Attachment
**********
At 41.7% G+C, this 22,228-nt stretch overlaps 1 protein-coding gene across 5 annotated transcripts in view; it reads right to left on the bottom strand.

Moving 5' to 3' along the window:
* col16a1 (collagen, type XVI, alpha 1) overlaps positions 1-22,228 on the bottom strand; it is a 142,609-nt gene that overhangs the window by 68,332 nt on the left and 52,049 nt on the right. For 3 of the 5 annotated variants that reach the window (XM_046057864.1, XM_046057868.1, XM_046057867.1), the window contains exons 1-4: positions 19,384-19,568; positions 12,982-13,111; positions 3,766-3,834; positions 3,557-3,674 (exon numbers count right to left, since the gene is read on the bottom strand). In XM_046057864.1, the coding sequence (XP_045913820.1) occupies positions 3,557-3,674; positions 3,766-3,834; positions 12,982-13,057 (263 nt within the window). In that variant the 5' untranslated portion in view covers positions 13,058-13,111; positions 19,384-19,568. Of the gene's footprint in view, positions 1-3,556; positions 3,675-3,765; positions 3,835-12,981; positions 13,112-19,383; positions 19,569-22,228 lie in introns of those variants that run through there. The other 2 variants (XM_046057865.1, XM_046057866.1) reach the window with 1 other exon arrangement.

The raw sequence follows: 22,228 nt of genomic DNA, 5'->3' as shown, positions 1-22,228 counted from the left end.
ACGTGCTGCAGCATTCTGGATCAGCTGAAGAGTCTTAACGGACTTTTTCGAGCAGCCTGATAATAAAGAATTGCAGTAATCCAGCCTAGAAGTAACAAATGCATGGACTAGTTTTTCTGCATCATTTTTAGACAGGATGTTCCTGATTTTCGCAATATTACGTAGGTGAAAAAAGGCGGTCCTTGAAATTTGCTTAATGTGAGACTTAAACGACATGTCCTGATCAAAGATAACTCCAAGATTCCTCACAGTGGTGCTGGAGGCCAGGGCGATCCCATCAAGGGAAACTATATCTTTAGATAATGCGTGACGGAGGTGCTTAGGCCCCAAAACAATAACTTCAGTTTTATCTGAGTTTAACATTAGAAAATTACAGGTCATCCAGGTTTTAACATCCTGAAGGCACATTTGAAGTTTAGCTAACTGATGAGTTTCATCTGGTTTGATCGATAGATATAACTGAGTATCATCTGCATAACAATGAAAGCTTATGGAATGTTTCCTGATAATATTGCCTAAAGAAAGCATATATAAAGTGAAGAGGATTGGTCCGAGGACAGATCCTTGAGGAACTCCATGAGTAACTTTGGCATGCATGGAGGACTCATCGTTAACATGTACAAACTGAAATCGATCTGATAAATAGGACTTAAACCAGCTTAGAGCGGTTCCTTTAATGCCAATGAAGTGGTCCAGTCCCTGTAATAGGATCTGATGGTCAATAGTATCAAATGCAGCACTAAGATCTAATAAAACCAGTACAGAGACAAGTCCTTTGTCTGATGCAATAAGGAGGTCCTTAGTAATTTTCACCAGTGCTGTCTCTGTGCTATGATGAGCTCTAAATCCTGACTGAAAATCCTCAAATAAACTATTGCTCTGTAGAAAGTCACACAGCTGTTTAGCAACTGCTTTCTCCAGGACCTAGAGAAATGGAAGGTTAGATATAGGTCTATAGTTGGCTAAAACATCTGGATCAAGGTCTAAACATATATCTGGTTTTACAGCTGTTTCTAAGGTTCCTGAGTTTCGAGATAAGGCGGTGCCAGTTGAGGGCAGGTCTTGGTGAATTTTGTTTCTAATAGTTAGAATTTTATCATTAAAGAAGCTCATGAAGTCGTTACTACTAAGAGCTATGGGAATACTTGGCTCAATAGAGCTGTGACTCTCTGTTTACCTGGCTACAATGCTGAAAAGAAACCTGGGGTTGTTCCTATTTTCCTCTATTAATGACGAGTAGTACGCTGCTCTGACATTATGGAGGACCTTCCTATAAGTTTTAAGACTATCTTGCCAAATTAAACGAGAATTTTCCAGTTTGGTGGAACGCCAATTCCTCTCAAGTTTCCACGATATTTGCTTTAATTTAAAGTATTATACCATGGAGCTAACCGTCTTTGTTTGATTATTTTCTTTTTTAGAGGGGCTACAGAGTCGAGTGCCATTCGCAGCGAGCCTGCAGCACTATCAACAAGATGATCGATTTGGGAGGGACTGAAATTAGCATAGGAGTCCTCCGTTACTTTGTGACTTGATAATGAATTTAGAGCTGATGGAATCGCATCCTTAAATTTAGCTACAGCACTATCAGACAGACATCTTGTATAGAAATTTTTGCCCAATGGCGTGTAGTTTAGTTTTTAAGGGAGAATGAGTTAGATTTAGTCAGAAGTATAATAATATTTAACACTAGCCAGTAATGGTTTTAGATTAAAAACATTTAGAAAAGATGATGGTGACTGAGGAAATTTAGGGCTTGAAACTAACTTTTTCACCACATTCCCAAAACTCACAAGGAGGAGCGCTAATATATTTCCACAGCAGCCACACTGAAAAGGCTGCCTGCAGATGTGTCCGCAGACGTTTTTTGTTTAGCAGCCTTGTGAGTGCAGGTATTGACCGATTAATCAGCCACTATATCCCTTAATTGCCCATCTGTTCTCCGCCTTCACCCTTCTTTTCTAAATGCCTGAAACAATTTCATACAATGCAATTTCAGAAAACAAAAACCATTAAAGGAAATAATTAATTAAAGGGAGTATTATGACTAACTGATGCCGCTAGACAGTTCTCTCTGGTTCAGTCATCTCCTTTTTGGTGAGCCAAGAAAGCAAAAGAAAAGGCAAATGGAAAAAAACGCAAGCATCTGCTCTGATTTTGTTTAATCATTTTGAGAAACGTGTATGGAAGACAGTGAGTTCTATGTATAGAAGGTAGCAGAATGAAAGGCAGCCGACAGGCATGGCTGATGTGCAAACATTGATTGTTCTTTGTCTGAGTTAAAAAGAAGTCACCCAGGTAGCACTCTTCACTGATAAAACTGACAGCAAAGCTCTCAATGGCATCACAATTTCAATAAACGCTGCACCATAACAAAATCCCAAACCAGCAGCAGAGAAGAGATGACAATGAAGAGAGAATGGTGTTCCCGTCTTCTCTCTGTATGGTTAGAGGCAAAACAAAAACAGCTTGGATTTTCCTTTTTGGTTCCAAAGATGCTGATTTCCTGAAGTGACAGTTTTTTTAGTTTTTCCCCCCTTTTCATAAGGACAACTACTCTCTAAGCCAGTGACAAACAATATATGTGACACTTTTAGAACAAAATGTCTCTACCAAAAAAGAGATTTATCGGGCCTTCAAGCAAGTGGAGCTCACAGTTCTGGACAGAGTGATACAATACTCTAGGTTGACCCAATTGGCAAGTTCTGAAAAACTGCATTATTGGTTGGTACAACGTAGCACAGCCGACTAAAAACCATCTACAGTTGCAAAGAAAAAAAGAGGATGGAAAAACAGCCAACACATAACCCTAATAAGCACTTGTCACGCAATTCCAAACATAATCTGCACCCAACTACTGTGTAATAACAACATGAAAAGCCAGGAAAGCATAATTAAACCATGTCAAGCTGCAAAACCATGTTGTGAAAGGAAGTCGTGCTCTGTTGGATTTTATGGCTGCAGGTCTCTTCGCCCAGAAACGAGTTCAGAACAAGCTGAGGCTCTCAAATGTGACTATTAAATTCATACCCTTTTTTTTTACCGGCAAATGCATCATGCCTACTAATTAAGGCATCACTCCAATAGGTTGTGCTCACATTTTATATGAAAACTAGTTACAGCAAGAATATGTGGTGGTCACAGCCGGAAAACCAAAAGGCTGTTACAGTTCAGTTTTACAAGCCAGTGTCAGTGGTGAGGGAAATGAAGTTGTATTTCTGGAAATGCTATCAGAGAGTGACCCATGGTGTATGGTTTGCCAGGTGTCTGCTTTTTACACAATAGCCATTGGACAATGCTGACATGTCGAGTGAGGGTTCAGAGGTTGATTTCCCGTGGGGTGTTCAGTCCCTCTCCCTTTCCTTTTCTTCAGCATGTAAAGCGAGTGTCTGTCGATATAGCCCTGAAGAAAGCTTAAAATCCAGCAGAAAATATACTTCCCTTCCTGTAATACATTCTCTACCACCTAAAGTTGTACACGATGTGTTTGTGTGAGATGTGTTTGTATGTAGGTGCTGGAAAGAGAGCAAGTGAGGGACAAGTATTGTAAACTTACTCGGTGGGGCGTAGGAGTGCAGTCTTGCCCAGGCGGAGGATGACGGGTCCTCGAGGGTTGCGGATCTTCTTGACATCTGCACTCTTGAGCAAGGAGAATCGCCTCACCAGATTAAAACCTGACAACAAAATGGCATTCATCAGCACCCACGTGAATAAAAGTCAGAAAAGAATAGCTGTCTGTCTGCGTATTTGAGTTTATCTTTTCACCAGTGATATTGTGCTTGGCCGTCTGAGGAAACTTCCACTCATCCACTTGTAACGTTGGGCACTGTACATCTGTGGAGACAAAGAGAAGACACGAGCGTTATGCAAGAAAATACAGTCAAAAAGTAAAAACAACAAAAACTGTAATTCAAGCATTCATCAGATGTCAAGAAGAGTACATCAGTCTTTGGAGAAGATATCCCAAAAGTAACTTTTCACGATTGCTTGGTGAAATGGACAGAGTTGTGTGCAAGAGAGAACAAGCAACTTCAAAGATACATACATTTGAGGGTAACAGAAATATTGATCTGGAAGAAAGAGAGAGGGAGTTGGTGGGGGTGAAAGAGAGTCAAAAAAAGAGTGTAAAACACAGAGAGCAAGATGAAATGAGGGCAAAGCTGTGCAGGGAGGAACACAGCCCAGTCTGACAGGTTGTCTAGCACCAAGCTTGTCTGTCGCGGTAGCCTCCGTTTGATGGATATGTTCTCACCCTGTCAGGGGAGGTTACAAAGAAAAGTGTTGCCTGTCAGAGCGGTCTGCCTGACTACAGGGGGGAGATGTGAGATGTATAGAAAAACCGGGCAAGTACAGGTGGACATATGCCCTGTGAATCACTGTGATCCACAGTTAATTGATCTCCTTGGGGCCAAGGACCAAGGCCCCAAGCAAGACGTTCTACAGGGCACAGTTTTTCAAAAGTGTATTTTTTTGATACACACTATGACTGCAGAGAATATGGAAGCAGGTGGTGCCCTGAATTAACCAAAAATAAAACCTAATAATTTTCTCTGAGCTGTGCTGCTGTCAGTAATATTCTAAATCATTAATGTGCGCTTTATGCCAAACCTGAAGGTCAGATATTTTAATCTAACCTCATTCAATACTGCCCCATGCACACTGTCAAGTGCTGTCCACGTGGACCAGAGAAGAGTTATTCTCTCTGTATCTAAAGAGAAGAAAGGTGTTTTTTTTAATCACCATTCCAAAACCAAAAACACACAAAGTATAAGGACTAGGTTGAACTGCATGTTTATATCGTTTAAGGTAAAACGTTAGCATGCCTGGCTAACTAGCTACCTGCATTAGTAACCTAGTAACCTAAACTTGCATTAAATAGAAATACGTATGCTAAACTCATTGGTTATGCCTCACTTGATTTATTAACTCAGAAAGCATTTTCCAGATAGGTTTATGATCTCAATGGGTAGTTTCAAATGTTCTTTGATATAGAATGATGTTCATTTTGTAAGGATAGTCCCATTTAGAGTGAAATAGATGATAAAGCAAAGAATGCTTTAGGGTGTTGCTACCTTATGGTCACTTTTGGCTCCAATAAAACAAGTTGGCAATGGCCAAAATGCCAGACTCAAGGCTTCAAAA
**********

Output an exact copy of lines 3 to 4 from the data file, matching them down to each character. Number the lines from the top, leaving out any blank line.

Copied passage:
* col16a1 (collagen, type XVI, alpha 1) overlaps positions 1-22,228 on the bottom strand; it is a 142,609-nt gene that overhangs the window by 68,332 nt on the left and 52,049 nt on the right. For 3 of the 5 annotated variants that reach the window (XM_046057864.1, XM_046057868.1, XM_046057867.1), the window contains exons 1-4: positions 19,384-19,568; positions 12,982-13,111; positions 3,766-3,834; positions 3,557-3,674 (exon numbers count right to left, since the gene is read on the bottom strand). In XM_046057864.1, the coding sequence (XP_045913820.1) occupies positions 3,557-3,674; positions 3,766-3,834; positions 12,982-13,057 (263 nt within the window). In that variant the 5' untranslated portion in view covers positions 13,058-13,111; positions 19,384-19,568. Of the gene's footprint in view, positions 1-3,556; positions 3,675-3,765; positions 3,835-12,981; positions 13,112-19,383; positions 19,569-22,228 lie in introns of those variants that run through there. The other 2 variants (XM_046057865.1, XM_046057866.1) reach the window with 1 other exon arrangement.

The raw sequence follows: 22,228 nt of genomic DNA, 5'->3' as shown, positions 1-22,228 counted from the left end.